April 18, 2018 2:09 pm
Updated: April 18, 2018 2:35 pm

Environmental draft report finds London’s BRT will cause 90-second delay along Richmond Street

A rendering of the bus rapid transit system on Richmond Street at Grosvenor Street. The rendering may not be final.

The City of London
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City politicians have a lot of reading to do before a key vote on bus rapid transit April 23.

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Shift London released the draft environmental project report on April 13, giving city councillors and transit advocates 10 days to prepare. The report says drivers along Richmond Row will feel a 90-second delay between Oxford Street and the Western University gates once BRT-only lanes are built down the middle of Richmond.

The report will be presented to the Strategic Priorities and Policy Committee on Monday before going to London city council on April 24.

If approved, the project would move on to a six-month provincially legislated technical review phase which lasts 185 days. That would take the assessment period past the Oct. 22 municipal election.

“Set it up like there are only two lanes of traffic on Richmond, and then try and do this,” said Down Shift London spokesperson, Dan McDonald.

“If you set up the street like that right now, you’ll find that a 90-second delay is extremely unrealistic,” he said.

READ MORE: Report delay means bus rapid transit will be key municipal election issue in London

The report suggests having two centre-running BRT lanes and two lanes for general traffic — one southbound and one northbound — will allow BRT users to get from Oxford to the University gates in six minutes.

“What about emergency vehicles and garbage trucks? Isn’t this just going to create a bigger mess?” McDonald asked.

The report also highlights the recommended designs and the impact BRT would have on traffic outside of the suggested routes — for example, suggesting most drivers would take Western Road or Adelaide instead of Richmond.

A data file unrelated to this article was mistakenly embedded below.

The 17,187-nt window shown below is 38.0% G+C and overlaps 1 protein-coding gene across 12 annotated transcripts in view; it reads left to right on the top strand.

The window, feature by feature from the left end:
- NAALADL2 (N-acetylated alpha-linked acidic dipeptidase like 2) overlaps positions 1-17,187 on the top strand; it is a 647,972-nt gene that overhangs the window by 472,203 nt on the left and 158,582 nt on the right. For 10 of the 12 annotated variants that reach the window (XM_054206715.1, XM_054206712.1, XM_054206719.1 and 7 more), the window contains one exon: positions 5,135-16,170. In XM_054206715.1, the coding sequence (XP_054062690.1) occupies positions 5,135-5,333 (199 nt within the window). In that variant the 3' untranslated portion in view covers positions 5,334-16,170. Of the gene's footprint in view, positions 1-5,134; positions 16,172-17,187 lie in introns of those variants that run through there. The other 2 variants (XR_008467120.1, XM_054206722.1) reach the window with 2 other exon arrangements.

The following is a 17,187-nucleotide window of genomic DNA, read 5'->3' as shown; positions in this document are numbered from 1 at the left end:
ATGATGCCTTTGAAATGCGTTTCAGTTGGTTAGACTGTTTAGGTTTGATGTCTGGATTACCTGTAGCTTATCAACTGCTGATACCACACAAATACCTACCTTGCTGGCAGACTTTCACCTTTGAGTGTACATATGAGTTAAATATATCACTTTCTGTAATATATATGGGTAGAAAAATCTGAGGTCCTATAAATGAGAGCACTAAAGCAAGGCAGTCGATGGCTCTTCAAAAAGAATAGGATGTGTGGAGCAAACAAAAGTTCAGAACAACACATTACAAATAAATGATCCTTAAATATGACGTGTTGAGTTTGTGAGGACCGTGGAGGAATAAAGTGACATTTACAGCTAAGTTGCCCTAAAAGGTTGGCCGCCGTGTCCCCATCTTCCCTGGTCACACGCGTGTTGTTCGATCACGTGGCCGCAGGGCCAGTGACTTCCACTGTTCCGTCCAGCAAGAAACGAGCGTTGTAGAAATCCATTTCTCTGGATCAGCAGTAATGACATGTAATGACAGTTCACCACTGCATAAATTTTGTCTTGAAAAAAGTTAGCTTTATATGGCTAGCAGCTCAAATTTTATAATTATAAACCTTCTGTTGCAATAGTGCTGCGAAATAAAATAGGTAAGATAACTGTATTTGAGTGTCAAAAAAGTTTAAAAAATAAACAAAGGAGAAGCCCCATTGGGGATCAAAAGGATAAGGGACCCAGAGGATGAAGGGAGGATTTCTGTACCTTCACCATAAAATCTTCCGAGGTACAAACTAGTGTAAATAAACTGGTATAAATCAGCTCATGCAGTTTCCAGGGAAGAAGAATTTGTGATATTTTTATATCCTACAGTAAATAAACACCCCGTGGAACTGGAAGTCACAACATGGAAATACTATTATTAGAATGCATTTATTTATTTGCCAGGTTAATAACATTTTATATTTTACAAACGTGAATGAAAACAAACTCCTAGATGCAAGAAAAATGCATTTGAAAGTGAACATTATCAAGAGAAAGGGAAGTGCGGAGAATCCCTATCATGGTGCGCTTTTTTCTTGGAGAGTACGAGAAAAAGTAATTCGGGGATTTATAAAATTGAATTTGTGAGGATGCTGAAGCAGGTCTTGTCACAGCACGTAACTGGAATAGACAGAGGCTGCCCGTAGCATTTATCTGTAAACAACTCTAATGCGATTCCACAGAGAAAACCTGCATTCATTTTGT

“But they don’t talk about traffic cutting through Waterloo, Maitland, or Colborne, or into the heart of Old North,” McDonald said.

“They just think cars are going to pop down to Adelaide, and the roundabout or overpass over the railway will suddenly appear out of nowhere,” he said.

READ MORE: London mayor corrects word choice over federal transit funding

Coun. Stephen Turner, however, stresses the difference between speculation and science.

“Speculation says, ‘Oh, we’re not quite sure. We have a lot of doubts. We think it’s going to cause a lot of problems.’ How could reducing the number of lanes from four to two not cause a lot of problems?'” Turner noted.

Turner also noted that there is a lot of investor confidence in the project that can already be felt across the city.

The report says an estimated uplift in land value in the order of $90 million could be realized along the proposed BRT corridors if the city grows as anticipated.

“The average uplift in land value along the corridors is anticipated to range from 2 per cent to 10 per cent,” the report states.

To establish the transit network, the city will need to acquire hundreds of properties, a process which has already begun.

The report states that during the development of the preliminary engineering design, about 525 properties were identified as having impacts, ranging from full acquisition to front or side-yard impacts.

READ MORE: London receives $204 million in federal funding for public transit

The data includes details on air and stormwater quality, noise and vibration assessments, traffic analysis and micro-simulation report, data from public consultations, and more.

 

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